The First Battle of Kernstown was Jackson’s only tactical defeat in the Valley. Indeed, this is the only recorded loss of his career. However, it was a strategic victory.
- See Kernstown I Today
President Abraham Lincoln was disturbed by Jackson’s threat to Washington and redirected substantial reinforcements to the Valley, depriving McClellan’s army of these troops. McClellan claimed that the additional troops would have enabled him to take Richmond during the Peninsula Campaign and perhaps even end the war that much earlier.
As commander of the Valley District, Confederate Gen. Jackson was tasked with keeping the Federal Army in the Shenandoah Valley from moving east to join Federal Gen. McClellan during the Peninsula Campaign. In a rare intelligence miscue, Col. Turner Ashby reported to Jackson that most of the Federal troops at Winchester had left the area.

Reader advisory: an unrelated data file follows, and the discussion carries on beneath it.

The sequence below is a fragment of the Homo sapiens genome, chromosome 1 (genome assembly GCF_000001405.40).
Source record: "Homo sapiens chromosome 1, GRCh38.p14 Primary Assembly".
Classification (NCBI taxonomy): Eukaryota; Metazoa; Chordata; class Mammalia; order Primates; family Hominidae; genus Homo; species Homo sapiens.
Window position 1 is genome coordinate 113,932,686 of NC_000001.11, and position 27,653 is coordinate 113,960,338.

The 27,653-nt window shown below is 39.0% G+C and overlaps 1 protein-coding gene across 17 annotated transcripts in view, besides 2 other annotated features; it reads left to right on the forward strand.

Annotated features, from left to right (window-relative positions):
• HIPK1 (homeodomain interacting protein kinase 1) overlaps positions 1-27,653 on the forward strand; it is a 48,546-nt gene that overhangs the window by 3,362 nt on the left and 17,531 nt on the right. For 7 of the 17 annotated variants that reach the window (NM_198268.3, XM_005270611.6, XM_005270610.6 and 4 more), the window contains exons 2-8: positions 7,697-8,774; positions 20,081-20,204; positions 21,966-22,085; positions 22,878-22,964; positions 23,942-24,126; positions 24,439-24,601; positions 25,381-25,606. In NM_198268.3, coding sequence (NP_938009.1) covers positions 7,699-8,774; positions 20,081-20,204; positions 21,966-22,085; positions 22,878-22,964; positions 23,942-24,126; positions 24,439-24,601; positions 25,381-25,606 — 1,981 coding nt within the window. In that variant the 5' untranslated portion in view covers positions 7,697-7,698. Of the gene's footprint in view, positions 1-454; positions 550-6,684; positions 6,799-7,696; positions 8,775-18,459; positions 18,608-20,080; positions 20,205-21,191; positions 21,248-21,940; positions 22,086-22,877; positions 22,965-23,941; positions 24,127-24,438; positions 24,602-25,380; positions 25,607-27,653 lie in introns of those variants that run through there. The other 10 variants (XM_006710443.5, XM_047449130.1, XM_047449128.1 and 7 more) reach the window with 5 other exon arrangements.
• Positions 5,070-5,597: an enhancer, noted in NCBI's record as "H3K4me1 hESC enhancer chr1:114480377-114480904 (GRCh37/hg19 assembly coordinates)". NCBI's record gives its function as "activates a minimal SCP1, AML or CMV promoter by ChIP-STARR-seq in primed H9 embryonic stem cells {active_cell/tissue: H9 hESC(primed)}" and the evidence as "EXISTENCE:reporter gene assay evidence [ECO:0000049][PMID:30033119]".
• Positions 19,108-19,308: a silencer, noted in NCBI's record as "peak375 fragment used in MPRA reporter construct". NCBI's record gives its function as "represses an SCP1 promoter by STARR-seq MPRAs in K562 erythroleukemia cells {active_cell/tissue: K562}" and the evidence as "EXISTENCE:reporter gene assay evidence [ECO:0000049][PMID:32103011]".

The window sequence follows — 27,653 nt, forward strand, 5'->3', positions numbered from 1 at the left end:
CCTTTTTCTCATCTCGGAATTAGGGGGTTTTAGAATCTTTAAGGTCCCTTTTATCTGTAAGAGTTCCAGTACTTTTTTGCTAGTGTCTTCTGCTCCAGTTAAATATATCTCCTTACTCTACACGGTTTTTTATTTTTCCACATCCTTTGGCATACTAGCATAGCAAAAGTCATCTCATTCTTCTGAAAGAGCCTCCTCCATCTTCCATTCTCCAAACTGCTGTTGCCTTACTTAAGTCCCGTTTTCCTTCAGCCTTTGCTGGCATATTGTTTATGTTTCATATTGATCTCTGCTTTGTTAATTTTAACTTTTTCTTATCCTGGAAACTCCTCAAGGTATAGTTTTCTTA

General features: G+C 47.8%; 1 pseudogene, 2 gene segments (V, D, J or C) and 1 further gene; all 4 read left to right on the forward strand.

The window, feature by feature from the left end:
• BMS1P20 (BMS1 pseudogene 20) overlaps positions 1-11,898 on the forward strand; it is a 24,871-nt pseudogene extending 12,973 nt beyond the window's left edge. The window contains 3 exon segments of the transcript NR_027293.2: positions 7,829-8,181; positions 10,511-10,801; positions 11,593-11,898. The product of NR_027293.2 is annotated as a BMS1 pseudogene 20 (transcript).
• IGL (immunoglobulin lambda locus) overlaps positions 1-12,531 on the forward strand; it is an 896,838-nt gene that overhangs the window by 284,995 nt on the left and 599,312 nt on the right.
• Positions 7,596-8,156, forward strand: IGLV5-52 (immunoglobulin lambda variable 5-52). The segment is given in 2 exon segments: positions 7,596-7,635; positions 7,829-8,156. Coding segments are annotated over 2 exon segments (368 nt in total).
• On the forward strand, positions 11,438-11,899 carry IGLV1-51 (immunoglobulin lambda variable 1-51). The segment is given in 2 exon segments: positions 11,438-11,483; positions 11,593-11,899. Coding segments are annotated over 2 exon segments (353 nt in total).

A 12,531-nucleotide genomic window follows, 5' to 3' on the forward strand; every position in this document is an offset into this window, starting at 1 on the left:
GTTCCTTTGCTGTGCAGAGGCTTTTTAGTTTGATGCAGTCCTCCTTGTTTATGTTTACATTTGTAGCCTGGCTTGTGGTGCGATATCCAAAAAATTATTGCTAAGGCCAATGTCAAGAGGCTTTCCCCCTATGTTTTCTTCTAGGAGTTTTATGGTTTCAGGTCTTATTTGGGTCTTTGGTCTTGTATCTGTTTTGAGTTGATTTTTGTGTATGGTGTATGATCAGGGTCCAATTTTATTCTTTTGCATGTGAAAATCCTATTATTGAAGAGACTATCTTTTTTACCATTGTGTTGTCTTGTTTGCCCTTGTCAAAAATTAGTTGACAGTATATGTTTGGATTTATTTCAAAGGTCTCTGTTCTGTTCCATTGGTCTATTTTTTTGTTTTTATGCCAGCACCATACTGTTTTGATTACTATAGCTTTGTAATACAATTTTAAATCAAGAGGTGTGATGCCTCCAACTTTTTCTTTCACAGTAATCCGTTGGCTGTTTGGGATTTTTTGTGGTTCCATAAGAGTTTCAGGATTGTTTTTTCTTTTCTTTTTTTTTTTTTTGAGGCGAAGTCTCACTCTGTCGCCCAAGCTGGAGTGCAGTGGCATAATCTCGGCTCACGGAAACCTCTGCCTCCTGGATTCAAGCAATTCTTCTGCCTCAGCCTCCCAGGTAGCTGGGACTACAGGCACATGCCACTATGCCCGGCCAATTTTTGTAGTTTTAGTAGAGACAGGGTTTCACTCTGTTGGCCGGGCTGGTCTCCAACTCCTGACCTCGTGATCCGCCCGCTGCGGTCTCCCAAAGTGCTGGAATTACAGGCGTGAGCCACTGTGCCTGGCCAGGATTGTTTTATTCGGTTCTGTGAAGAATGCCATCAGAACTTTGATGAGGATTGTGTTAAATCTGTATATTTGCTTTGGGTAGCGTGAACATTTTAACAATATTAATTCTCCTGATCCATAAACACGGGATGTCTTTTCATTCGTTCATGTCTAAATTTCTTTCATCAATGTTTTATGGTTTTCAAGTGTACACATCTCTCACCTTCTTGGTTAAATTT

Relying on this faulty intelligence Jackson rushed his small force north to attack the few Federals at Winchester commanded by Col. Nathan Kimball. Jackson quickly learned that he was facing an entire Federal division of 8,500 men. The Federals stopped Jackson at Kernstown and then counterattacked turning Jackson’s left flank and forcing him to retreat.